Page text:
The sun is out and the temps are above freezing and I’m sitting outside the tire shop while the technician puts two new tires on the kid’s van. Well, its my van, but its what the kid drives, so…
The back end of the vehicle has been repaired with a hatch that doesn’t match, and there are visible rivets along the edge of the patch alongside. Hence the moniker “Frankenvan”.
I think the kid was six when we bought the van new to replace the old Dodge I’d been driving. That van’s radio didn’t work anymore and the hatch used to stick midway closed so I’d have to jump on it to get it down. I’m sure that was funny to watch, especially if I was in a skirt and heels for work.
It was strange to buy a brand new car. It was the first time I’d bought one new.
My very first car was a used Chevy Citation hatchback, bought just after I’d graduated high school and started working a pretty much full-time job. My grandfather helped me get a good deal. I got a loan for the 2500 bucks it cost. I’m not sure you can buy a drivable car for that much nowadays.
That first Dodge van was bought soon after the kid was born. It was difficult getting the car seat into the little 2-door Mazda 323 my husband had. We still kept the 323, so we became a 2-car family.
Well, 3 car actually–my husband had a ’68 Javelin to drive around in, too. Still has it in the garage waiting to be made drivable again. But that car story is for another musing.
The technician working to put the tires on the Chrysler is an older man, a little stooped. My husband knows him, just as my husband knows a lot of small-time car guys. We bring our vehicles here because we know him. And he does a good job, though it might take him a little longer than a younger man would take. I watch him inspect the underside of the van when he takes the first tire off, checking for too much rust and holes. He sighs, but seems satisfied that it’s okay.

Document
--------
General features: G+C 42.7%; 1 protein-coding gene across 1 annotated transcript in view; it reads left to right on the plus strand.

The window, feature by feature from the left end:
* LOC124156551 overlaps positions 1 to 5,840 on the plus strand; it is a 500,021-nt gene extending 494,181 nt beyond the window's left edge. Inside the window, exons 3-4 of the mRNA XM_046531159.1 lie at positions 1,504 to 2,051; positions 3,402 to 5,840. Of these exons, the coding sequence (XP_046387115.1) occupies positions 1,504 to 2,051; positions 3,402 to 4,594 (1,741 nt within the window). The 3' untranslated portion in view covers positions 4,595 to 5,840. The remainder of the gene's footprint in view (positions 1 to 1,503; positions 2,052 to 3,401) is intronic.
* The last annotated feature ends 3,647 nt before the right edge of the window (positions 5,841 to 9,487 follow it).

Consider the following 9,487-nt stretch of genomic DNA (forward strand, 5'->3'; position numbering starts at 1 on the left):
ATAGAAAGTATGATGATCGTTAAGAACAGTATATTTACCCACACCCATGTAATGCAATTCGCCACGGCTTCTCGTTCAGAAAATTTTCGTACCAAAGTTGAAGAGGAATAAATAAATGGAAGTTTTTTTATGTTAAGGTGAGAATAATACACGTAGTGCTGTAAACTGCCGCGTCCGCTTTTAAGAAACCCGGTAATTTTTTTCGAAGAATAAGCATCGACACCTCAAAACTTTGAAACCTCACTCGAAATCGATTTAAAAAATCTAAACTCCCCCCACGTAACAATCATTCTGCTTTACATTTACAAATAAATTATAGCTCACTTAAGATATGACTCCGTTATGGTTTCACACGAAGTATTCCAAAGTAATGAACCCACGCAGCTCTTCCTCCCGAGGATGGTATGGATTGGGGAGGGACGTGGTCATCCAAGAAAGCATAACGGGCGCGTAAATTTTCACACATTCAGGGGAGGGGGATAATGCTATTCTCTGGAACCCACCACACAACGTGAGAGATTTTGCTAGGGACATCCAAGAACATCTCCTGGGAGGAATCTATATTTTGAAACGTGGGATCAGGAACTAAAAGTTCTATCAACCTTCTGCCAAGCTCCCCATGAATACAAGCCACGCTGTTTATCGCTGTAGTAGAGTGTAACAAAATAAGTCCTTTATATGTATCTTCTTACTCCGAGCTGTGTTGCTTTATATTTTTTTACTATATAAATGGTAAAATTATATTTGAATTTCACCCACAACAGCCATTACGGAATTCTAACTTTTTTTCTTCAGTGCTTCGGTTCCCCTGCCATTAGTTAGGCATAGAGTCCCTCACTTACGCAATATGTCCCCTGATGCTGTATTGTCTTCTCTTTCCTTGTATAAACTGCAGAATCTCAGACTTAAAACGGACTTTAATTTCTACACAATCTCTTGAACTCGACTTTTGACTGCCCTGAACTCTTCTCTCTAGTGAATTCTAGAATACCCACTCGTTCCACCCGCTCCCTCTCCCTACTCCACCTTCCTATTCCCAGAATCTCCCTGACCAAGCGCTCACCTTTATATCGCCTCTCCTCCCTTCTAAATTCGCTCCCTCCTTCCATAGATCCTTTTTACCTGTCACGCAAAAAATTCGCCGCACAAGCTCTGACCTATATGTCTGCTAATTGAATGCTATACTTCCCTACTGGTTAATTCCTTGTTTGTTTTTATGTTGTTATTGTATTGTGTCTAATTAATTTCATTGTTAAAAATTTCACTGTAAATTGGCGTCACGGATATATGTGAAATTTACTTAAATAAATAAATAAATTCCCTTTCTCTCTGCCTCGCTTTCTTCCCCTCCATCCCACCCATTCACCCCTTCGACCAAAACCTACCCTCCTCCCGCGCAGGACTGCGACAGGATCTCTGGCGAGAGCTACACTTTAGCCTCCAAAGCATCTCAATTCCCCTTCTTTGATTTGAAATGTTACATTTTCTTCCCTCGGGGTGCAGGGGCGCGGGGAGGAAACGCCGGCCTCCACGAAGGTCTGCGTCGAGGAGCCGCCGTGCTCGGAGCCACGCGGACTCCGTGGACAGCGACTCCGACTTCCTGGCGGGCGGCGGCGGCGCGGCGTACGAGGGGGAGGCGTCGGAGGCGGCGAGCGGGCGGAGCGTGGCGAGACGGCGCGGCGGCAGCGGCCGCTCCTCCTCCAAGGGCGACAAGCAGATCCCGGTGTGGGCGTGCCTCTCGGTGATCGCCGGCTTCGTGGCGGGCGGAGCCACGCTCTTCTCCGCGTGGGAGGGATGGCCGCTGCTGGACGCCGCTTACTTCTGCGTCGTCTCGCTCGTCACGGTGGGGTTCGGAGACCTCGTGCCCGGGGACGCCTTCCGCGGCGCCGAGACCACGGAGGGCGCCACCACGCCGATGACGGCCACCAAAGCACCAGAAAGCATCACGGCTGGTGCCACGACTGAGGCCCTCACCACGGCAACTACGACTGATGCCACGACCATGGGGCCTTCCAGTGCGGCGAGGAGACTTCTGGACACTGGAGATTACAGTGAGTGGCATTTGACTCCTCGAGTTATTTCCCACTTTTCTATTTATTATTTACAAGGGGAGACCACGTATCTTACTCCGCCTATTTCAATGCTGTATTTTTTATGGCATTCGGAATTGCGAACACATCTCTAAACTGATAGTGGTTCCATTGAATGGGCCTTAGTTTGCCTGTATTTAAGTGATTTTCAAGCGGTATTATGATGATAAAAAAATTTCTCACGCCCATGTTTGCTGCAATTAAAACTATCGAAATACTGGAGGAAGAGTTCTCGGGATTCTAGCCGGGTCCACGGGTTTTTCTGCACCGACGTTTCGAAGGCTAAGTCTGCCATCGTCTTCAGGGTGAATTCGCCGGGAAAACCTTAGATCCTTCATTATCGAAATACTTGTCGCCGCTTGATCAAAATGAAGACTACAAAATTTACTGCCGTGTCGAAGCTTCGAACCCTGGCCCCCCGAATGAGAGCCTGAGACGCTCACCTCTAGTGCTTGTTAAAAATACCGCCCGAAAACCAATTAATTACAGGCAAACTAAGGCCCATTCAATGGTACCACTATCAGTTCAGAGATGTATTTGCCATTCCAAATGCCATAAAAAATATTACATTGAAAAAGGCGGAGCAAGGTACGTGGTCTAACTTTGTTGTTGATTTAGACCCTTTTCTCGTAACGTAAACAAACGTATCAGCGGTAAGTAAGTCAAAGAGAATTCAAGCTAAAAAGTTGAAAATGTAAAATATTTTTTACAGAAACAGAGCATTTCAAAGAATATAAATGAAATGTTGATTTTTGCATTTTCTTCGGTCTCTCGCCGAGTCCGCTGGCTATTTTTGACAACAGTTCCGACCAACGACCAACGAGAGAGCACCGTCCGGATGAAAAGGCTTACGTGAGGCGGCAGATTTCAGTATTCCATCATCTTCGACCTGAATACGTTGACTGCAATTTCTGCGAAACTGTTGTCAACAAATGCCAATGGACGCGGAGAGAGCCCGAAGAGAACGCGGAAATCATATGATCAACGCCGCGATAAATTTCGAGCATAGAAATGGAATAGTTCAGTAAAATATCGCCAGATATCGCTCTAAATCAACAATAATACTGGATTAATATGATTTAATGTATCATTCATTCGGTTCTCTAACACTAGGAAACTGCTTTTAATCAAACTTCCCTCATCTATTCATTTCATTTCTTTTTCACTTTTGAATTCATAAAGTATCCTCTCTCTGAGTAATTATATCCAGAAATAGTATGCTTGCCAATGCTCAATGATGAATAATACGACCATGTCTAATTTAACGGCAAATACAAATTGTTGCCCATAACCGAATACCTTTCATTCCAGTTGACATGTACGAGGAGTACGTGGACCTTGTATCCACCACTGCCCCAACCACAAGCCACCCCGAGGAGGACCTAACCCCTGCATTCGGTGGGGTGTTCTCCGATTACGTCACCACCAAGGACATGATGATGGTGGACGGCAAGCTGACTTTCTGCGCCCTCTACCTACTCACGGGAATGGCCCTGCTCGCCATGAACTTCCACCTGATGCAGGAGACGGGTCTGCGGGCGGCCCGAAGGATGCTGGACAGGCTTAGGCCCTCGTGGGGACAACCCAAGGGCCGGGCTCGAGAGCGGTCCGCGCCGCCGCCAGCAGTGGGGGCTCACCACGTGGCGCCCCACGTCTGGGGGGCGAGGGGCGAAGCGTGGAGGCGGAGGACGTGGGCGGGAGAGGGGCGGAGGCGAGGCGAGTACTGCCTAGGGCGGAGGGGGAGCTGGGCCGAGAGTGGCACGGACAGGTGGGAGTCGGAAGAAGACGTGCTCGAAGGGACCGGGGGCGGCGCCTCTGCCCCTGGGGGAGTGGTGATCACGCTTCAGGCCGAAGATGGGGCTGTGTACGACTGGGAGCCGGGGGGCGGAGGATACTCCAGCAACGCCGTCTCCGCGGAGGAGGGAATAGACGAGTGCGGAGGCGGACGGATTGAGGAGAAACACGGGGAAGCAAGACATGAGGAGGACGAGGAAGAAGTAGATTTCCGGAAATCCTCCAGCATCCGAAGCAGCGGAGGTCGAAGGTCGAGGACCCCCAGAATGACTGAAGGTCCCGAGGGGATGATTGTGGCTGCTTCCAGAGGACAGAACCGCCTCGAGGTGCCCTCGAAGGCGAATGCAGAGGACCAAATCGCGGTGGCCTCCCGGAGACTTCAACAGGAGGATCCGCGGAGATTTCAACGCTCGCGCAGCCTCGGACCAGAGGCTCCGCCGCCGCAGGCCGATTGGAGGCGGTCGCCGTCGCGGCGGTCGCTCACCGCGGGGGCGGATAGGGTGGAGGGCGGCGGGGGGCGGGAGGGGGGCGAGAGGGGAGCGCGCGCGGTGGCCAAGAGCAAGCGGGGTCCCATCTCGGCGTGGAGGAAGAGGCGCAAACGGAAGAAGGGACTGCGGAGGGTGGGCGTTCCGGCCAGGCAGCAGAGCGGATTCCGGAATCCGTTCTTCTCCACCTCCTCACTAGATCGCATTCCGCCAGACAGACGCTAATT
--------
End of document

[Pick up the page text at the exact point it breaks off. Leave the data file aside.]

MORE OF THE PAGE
He’s the only one working here; he’s the only one ever. If he’s sick, the place is closed. But I don’t recall him being sick much.
Because of the pandemic, the chairs are set outside for those waiting for their car. You always have to wait. It’s a small lot and there isn’t really room to drop off a car and come back later. He’s working outside, in the sun, a single jack holding up the back of the van. He chats with me, asking how my hubby is, how the kid is, telling slightly off-color jokes. Nothing to make me upset.
He’s almost finished with the van, putting the last lug nuts on the wheel, when another customer shows up to have work done.
I dig out my credit card to pay, and we wait–and wait–while his contraption finds the internet and finally completes the sale. I ask how his sister is; he chuckles and tells me another joke. I offer a tip in cash (my hubby made sure I had it when I left the house) and he laughs and accepts it.
It was a pleasant just-over-an-hour stint in the sun. I started this post on my phone, finishing when I got home, just to get all the thoughts down.
You don’t get the visiting and camaraderie at a big shop. You sit in their cold waiting room, watching horrible gossip TV on mute, keeping three chairs away from anyone else (it’s a pandemic!).
This was a nice break in my day; it got me out of the house. I got to talk with someone other than my hubby (in person, no less). And I know my business went to help someone local keep their shop doors open.